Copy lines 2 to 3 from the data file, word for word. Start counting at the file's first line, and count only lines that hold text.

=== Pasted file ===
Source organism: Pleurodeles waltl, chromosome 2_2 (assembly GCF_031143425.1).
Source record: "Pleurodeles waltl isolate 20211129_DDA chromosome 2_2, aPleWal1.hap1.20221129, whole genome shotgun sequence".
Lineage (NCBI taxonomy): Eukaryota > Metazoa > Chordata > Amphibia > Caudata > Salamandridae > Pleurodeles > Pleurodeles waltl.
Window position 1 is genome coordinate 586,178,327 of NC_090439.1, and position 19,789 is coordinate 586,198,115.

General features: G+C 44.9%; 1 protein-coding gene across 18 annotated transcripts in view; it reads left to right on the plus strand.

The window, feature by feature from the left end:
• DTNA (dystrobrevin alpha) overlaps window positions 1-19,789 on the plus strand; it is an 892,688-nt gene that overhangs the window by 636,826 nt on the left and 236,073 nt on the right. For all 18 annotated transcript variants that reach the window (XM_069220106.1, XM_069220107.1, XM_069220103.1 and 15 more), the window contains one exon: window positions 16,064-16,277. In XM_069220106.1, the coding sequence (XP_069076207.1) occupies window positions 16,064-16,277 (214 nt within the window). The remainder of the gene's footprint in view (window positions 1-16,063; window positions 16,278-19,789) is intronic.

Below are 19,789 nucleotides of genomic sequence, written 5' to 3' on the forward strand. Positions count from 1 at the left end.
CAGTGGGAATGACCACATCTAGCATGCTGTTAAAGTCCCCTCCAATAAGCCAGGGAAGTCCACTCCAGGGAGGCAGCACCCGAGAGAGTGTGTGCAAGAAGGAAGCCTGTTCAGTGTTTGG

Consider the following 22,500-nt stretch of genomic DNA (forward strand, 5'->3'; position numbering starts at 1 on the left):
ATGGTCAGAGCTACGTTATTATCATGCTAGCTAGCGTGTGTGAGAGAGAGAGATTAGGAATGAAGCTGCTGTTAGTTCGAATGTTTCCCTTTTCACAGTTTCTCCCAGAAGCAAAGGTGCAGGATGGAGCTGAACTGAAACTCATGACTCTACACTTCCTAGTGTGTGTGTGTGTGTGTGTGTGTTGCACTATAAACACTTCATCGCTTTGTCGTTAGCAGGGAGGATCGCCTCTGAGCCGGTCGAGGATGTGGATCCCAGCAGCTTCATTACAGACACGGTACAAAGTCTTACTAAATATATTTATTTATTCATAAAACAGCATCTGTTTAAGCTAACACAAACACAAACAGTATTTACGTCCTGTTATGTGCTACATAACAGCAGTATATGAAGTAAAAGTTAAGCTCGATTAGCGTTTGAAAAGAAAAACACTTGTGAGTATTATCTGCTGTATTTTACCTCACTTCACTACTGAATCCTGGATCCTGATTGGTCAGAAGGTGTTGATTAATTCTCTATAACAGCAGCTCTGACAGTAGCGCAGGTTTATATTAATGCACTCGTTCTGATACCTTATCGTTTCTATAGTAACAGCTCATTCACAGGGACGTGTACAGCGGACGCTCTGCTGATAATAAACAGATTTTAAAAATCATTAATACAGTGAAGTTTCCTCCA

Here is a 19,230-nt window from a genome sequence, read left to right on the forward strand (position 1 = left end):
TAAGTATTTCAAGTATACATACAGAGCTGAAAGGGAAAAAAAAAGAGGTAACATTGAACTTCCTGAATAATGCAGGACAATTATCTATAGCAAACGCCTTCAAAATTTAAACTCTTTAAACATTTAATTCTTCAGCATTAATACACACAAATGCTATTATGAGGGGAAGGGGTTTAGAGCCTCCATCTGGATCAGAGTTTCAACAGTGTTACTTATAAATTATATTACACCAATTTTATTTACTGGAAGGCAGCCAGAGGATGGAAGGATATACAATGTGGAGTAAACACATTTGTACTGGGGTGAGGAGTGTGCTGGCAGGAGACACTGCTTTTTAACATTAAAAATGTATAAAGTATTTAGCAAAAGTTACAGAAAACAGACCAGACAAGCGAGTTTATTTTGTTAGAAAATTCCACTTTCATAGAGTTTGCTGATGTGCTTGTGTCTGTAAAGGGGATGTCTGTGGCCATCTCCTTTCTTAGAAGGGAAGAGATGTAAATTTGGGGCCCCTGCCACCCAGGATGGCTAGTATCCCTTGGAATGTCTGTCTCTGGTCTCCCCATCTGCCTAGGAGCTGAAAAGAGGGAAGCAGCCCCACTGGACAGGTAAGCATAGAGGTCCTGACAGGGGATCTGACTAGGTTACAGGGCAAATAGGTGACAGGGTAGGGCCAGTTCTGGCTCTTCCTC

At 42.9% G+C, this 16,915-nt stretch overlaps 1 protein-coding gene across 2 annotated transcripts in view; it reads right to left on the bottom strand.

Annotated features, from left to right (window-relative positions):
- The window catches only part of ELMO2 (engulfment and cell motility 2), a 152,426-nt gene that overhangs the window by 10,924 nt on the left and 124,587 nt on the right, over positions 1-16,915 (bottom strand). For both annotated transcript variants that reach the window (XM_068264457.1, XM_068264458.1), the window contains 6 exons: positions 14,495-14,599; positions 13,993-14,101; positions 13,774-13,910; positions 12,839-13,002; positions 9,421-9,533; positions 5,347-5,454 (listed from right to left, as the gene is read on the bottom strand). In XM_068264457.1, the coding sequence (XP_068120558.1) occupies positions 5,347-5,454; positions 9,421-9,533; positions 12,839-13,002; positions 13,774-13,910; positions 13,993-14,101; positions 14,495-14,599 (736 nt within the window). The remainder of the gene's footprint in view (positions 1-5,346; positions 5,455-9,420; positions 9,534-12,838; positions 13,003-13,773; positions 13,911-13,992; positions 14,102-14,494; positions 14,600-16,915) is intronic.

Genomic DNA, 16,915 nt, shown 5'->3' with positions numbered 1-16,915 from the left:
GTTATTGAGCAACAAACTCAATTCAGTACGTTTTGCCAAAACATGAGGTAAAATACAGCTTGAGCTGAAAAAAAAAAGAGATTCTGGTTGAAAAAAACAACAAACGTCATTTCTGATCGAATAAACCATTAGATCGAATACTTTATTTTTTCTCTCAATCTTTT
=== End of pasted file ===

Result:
Source record: "Pleurodeles waltl isolate 20211129_DDA chromosome 2_2, aPleWal1.hap1.20221129, whole genome shotgun sequence".
Lineage (NCBI taxonomy): Eukaryota > Metazoa > Chordata > Amphibia > Caudata > Salamandridae > Pleurodeles > Pleurodeles waltl.